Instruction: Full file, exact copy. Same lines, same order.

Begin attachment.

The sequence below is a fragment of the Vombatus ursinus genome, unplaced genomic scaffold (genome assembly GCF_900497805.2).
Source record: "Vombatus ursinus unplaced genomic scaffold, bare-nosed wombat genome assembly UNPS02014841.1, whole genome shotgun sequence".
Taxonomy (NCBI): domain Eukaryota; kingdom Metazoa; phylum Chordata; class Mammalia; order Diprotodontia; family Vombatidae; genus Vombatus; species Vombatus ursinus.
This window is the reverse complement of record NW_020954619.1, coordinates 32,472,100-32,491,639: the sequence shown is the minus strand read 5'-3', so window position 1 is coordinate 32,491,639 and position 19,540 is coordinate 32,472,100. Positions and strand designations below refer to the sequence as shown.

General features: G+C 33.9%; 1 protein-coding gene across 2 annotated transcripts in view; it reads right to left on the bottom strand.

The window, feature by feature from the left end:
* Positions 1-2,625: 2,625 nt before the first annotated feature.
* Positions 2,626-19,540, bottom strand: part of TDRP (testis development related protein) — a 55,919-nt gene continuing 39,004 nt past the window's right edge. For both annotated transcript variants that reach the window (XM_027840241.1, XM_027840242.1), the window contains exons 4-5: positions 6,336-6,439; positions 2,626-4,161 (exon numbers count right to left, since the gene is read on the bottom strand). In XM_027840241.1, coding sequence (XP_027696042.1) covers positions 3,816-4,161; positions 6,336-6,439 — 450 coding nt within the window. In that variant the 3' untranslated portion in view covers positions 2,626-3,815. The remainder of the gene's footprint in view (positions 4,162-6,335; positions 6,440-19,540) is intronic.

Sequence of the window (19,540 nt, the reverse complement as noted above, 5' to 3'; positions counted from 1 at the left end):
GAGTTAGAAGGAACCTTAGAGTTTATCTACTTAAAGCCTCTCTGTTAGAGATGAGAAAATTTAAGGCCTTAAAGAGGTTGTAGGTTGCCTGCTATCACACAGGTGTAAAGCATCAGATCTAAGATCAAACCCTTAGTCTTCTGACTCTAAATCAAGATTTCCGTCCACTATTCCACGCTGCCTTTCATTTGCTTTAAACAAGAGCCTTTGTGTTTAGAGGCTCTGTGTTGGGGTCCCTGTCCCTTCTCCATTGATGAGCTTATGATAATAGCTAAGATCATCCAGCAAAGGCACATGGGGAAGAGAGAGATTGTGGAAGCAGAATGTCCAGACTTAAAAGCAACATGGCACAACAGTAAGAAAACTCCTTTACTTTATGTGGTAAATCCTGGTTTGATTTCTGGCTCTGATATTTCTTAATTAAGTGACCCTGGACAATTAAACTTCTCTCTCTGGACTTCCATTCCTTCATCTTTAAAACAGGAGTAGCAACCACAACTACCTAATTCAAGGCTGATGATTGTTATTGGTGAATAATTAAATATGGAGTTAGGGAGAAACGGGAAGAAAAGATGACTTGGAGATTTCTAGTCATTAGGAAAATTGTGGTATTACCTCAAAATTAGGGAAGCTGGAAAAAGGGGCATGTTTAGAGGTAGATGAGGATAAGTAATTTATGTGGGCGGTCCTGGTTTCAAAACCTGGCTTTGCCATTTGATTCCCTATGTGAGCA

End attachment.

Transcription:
The sequence below is a fragment of the Vombatus ursinus genome, unplaced genomic scaffold (genome assembly GCF_900497805.2).
Source record: "Vombatus ursinus unplaced genomic scaffold, bare-nosed wombat genome assembly UNPS02014841.1, whole genome shotgun sequence".
Taxonomy (NCBI): domain Eukaryota; kingdom Metazoa; phylum Chordata; class Mammalia; order Diprotodontia; family Vombatidae; genus Vombatus; species Vombatus ursinus.
This window is the reverse complement of record NW_020954619.1, coordinates 32,472,100-32,491,639: the sequence shown is the minus strand read 5'-3', so window position 1 is coordinate 32,491,639 and position 19,540 is coordinate 32,472,100. Positions and strand designations below refer to the sequence as shown.

General features: G+C 33.9%; 1 protein-coding gene across 2 annotated transcripts in view; it reads right to left on the bottom strand.

The window, feature by feature from the left end:
* Positions 1-2,625: 2,625 nt before the first annotated feature.
* Positions 2,626-19,540, bottom strand: part of TDRP (testis development related protein) — a 55,919-nt gene continuing 39,004 nt past the window's right edge. For both annotated transcript variants that reach the window (XM_027840241.1, XM_027840242.1), the window contains exons 4-5: positions 6,336-6,439; positions 2,626-4,161 (exon numbers count right to left, since the gene is read on the bottom strand). In XM_027840241.1, coding sequence (XP_027696042.1) covers positions 3,816-4,161; positions 6,336-6,439 — 450 coding nt within the window. In that variant the 3' untranslated portion in view covers positions 2,626-3,815. The remainder of the gene's footprint in view (positions 4,162-6,335; positions 6,440-19,540) is intronic.

Sequence of the window (19,540 nt, the reverse complement as noted above, 5' to 3'; positions counted from 1 at the left end):
GAGTTAGAAGGAACCTTAGAGTTTATCTACTTAAAGCCTCTCTGTTAGAGATGAGAAAATTTAAGGCCTTAAAGAGGTTGTAGGTTGCCTGCTATCACACAGGTGTAAAGCATCAGATCTAAGATCAAACCCTTAGTCTTCTGACTCTAAATCAAGATTTCCGTCCACTATTCCACGCTGCCTTTCATTTGCTTTAAACAAGAGCCTTTGTGTTTAGAGGCTCTGTGTTGGGGTCCCTGTCCCTTCTCCATTGATGAGCTTATGATAATAGCTAAGATCATCCAGCAAAGGCACATGGGGAAGAGAGAGATTGTGGAAGCAGAATGTCCAGACTTAAAAGCAACATGGCACAACAGTAAGAAAACTCCTTTACTTTATGTGGTAAATCCTGGTTTGATTTCTGGCTCTGATATTTCTTAATTAAGTGACCCTGGACAATTAAACTTCTCTCTCTGGACTTCCATTCCTTCATCTTTAAAACAGGAGTAGCAACCACAACTACCTAATTCAAGGCTGATGATTGTTATTGGTGAATAATTAAATATGGAGTTAGGGAGAAACGGGAAGAAAAGATGACTTGGAGATTTCTAGTCATTAGGAAAATTGTGGTATTACCTCAAAATTAGGGAAGCTGGAAAAAGGGGCATGTTTAGAGGTAGATGAGGATAAGTAATTTATGTGGGCGGTCCTGGTTTCAAAACCTGGCTTTGCCATTTGATTCCCTATGTGAGCA